Make believe versus real world.

July 13, 2014 at 7:15 AM  
Blogger Maria said...

No, you have not failed your readership! (emphatically not).
Those of us who have been reading your blog for years have seen your progression from 'beginner', if you will, to owning your own farm - and have seen how hard it is at times. To pretend otherwise (not that I'm saying you would), to try to still be a novice when you're not - that would be pointless.

Also, to be honest, I don't think you have lost the joy in the small things that much - every day you tell us how much you love your farm, and your life. Sometimes it's hard, and you tell us that too. It's honest, and it's real, and for me at least, it's why I keep coming back.

I don't know many people in real life who have as much passion and love for their life as you do Jenna.

July 13, 2014 at 9:01 AM  
Blogger Sonya said...

You are my rock star..for real. You are the only one I come to when I need a reality check, when I need encouragement,and when I need to keep the dream alive. I get tired of the..everything is coming up roses. Why? because I know it's not real. Life isn't like that. There are thorns to be scratched by,ups and down,and everything else in between.

You've got me planning my 5 year escape plan of getting out of the Netherlands and back into the U.S. for good and planning my own little farm.

Because of you, I have 5 chickens in my back yard..you certainly have not let anyone down..you've only encouraged us,made us think,made us plan, and had us coming back for more :)

July 13, 2014 at 9:29 AM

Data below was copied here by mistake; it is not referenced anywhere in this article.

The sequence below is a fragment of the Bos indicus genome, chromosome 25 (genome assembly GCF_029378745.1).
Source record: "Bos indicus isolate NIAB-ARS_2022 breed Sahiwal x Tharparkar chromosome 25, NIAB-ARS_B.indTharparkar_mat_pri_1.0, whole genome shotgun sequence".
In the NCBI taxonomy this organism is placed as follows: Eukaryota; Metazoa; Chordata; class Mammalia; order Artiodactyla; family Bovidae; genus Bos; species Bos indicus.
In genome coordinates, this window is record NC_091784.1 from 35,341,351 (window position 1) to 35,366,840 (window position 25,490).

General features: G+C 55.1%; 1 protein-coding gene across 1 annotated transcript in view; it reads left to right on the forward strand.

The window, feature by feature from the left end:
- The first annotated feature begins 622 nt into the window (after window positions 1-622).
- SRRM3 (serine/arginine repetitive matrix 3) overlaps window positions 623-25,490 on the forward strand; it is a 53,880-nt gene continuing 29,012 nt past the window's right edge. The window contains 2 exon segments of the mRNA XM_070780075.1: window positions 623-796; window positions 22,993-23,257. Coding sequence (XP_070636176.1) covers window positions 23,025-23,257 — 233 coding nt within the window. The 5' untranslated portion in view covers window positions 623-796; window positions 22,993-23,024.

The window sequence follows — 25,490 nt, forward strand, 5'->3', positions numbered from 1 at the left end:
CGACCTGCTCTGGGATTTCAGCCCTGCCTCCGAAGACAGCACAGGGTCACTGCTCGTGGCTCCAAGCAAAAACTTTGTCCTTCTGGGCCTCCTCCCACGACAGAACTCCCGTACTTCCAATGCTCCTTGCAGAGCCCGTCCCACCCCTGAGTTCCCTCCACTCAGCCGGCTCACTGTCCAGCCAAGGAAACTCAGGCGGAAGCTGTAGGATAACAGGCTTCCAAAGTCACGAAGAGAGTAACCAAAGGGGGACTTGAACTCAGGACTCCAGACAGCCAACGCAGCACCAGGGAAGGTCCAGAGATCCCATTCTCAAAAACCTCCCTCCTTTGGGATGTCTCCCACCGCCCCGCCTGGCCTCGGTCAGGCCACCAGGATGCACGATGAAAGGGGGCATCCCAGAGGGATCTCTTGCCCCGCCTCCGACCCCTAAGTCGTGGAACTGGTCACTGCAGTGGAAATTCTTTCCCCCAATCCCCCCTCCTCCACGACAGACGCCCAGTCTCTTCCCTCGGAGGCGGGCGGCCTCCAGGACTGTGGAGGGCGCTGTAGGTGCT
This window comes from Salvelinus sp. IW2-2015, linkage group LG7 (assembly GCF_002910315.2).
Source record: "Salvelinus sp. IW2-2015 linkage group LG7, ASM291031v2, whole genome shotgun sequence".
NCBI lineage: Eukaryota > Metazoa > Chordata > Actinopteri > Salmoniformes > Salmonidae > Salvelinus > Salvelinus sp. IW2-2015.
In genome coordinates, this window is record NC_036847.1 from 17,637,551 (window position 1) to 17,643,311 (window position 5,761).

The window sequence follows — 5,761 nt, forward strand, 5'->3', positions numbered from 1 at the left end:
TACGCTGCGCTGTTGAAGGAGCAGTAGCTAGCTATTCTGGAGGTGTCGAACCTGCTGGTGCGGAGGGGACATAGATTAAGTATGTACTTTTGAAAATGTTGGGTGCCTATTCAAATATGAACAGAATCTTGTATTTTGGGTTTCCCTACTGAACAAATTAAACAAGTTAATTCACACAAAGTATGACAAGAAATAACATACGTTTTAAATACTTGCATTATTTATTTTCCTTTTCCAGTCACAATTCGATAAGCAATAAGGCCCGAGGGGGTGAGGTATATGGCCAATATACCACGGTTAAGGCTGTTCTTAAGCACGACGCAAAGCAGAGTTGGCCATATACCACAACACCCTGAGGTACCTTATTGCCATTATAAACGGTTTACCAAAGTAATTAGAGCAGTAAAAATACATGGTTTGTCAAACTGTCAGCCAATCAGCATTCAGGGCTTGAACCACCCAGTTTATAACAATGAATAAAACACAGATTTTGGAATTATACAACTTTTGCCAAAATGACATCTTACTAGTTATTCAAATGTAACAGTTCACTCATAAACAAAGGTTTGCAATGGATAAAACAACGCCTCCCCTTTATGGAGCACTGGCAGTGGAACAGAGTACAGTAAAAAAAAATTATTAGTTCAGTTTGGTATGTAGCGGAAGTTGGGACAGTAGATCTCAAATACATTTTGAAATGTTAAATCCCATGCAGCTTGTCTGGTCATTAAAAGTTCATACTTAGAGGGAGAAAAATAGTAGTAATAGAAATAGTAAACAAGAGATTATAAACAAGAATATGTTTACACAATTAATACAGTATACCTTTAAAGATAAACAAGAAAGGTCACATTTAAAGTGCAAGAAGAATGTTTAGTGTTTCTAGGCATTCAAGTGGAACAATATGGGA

Blogger Peacemom said...

Jenna, I have a bit of this concern myself. The learning of new skills and starting the new adventures loses some of its sparkle as we do it more and more. I have become more adept at letting go the things that I don't necessarily hold passion for but were excited to learn. And in turn, developing the passions of the things that resonate and make my soul hum. Not everything we try will do that, but that doesn't make the adventure of starting any less valuable. You can't know if you don't start. So kudos for the trying and don't feel badly for the things that don't hold as much sparkle, it the natural course of things, I think. ~Vonnie, NH

July 13, 2014 at 12:27 PM  
Blogger Erin said...

I agree. As a single woman also trying to get started farming you are an inspiration even as your "beginner" status has morphed into "in the trenches". Your enthusiasm for your lifestyle still shines through and your descriptions still encourage me and remind me why it is worth it even on the hard days. Thanks.

July 13, 2014 at 12:42 PM  
Blogger Mary Schroeder said...

Haven't let me down. You tried, and trying is the most anyone can ask. You are doing a lot and running your own farm and living off of the income you make from home is a huge time consumption. Training any animal to be that precise takes at least an hour a day with someone that knows exactly how to train it. You have a full life and I love experiencing it through your writing. If you took the time from your writing and dedicated it to training for the trials, I would understand, but miss you and your life.

July 13, 2014 at 2:30 PM  
Blogger Mrs.Haggie810 said...